Justice Department appeals ruling that let AT&T buy Time Warner
The Justice Department is appealing the ruling a federal judge issued last month that allowed AT&T Inc. to buy Time Warner Inc. in the biggest antitrust case of this century.
Craig Conrath, one of the Justice Department lawyers who argued the case, submitted the formal notice of its appeal to the U.S. Court of Appeals for the District of Columbia Circuit on Thursday.
The notice was one sentence, and a Justice Department spokesman declined to comment further.
The Justice Department’s move comes after lawyers there decided not to seek an emergency stay of U.S. District Judge Richard Leon’s June 12 ruling that cleared the way for the $85.4-billion deal after a six-week trial.
The appeal is surprising given that Leon issued a sweeping repudiation of the government’s arguments. In the trial, the Justice Department took the stance that the deal violated antitrust law because it would harm competition in the pay-TV market and raise consumer prices.
The ruling was a stinging defeat for the Trump administration. President Trump has had a long-standing feud with Time Warner’s CNN and said during the 2016 campaign that the merger would concentrate too much media power in one company.
In delivering his ruling, Leon strongly urged the Justice Department not to seek a stay pending appeal, warning it could cause the merger to collapse because of a June 21 deadline the companies had set to close.
AT&T and Time Warner closed the deal June 15. The new company combines AT&T’s 100 million wireless customers and 25 million pay-TV customers with Time Warner’s wide array of content, including TV shows and movies from HBO, CNN, TBS and Warner Bros.
AT&T General Counsel David McAtee said the company did not expect the Justice Department to appeal.
“The court’s decision could hardly have been more thorough, fact-based and well-reasoned,” he said in a statement.
“While the losing party in litigation always has the right to appeal if it wishes, we are surprised that the DOJ has chosen to do so under these circumstances,” McAtee said. “We are ready to defend the court’s decision at the D.C. Circuit Court of Appeals.”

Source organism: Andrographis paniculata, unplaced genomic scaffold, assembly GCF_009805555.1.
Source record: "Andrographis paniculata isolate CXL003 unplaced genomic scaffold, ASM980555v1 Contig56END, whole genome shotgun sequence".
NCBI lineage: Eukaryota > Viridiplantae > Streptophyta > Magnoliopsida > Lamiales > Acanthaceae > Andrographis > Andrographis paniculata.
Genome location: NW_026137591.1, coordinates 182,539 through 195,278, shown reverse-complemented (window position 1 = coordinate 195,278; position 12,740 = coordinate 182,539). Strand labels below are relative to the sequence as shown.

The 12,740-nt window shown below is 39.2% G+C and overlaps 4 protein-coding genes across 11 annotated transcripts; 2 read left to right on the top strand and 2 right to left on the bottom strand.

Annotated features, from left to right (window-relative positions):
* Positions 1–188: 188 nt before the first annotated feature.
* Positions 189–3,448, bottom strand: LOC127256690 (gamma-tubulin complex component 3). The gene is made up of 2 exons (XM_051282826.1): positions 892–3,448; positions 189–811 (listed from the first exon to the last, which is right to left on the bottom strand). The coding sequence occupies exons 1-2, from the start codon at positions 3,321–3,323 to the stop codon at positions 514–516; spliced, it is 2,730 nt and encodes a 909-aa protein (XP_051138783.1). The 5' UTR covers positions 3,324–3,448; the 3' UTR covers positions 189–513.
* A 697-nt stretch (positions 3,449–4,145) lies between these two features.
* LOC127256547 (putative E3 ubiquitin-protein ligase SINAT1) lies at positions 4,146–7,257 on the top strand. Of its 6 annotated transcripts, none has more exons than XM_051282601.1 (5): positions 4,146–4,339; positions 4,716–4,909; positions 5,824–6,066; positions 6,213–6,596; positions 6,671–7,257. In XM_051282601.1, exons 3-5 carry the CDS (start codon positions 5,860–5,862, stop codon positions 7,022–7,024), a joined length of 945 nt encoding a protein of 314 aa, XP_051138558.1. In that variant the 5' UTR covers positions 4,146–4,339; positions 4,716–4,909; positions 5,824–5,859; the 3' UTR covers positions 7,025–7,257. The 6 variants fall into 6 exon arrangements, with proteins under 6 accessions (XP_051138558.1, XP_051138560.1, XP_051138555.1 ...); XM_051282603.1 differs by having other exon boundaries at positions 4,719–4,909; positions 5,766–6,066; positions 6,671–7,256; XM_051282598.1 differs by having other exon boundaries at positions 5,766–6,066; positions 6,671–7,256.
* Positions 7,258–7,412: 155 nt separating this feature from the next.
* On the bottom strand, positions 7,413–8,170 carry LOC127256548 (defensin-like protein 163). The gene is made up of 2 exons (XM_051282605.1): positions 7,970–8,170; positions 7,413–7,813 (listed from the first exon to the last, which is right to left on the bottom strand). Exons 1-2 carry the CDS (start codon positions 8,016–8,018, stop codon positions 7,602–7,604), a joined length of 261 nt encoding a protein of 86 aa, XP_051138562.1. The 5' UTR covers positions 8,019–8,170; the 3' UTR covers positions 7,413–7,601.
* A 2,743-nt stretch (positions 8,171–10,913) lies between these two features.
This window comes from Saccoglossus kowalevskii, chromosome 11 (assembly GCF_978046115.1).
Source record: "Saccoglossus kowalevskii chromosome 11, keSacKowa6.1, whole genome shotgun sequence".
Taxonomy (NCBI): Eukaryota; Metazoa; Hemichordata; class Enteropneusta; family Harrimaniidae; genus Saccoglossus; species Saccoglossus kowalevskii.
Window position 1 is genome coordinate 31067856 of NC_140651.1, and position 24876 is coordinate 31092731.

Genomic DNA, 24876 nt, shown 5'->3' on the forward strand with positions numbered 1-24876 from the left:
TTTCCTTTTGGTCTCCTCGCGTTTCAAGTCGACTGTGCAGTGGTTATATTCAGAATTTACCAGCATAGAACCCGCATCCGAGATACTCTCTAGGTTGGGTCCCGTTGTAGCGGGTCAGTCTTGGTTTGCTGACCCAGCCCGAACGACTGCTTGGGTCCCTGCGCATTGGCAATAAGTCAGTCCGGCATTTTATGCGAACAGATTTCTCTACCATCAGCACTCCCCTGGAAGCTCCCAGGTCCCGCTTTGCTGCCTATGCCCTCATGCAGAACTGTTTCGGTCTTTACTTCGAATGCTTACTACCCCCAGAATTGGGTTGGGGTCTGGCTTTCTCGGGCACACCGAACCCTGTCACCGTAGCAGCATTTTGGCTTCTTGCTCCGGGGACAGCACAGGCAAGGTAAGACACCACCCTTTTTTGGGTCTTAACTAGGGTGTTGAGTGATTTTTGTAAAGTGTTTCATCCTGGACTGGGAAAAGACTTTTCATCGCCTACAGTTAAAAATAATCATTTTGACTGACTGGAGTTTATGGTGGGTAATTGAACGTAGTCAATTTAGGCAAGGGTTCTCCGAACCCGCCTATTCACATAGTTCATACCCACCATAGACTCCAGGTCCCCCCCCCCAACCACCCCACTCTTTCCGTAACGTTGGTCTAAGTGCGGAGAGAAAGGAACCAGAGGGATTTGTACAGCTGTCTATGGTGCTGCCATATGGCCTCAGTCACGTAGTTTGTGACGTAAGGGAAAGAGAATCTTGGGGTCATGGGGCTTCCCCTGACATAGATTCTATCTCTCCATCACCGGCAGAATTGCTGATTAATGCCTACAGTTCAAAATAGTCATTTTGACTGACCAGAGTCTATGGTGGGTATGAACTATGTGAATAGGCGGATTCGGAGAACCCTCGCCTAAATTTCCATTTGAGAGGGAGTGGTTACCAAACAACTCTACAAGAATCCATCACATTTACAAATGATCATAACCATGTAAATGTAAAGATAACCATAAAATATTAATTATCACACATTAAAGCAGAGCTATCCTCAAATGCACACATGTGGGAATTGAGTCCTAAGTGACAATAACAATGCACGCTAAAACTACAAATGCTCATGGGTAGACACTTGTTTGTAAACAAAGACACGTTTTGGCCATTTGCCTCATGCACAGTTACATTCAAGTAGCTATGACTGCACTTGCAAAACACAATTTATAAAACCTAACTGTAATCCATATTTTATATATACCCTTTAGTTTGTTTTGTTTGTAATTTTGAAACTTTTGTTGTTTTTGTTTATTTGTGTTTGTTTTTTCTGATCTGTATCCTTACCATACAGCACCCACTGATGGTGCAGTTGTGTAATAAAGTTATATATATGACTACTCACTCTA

AT&T and Time Warner executives have said that because Leon so thoroughly repudiated the Justice Department’s arguments, they felt confident about winning any appeal.
Analysts also were taken aback by the appeal, saying Leon’s decision was unlikely to be overturned.
“There aren’t a lot of arguments you can make for appealing this, so it has to be a surprise,” media analyst Craig Moffett told CNBC.
He noted that in exchange for not seeking a stay that would block the deal, the Justice Department stipulated that AT&T would keep the assets separate for a period of time in case the government decided to appeal the ruling.
Larry Downes, project director of the Georgetown Center for Business and Public Policy, said there were a few possible explanations for the appeal, including that “it could be just a tantrum from the government.”
“It’s very unlikely that they would win,” he said. “The facts are against the government, and the laws are against the government.”
The Justice Department’s decision in 2017 to challenge the deal was unusual because the combination was a vertical merger, meaning the two companies did not directly compete in their primary business.
The Justice Department hasn’t successfully blocked that type of merger in nearly 50 years.
Vertical mergers are different from horizontal ones, which involve companies that compete directly. Those deals remove competitors from the marketplace and are more frequently blocked.
AT&T shares rose 36 cents, or 1.1%, to $32.23 on Thursday but fell more than 1% in after-hours trading after news of the Justice Department’s move.
Times staff writer David Ng contributed to this report.
4 p.m.: This article was updated with comments from Larry Downes of the Georgetown Center for Business and Public Policy.
3 p.m.: This article was updated with comment from AT&T General Counsel David McAtee, media analyst Craig Moffett and additional details.
This article originally was published at 2 p.m.
Your guide to our clean energy future
Get our Boiling Point newsletter for the latest on the power sector, water wars and more — and what they mean for California.
You may occasionally receive promotional content from the Los Angeles Times.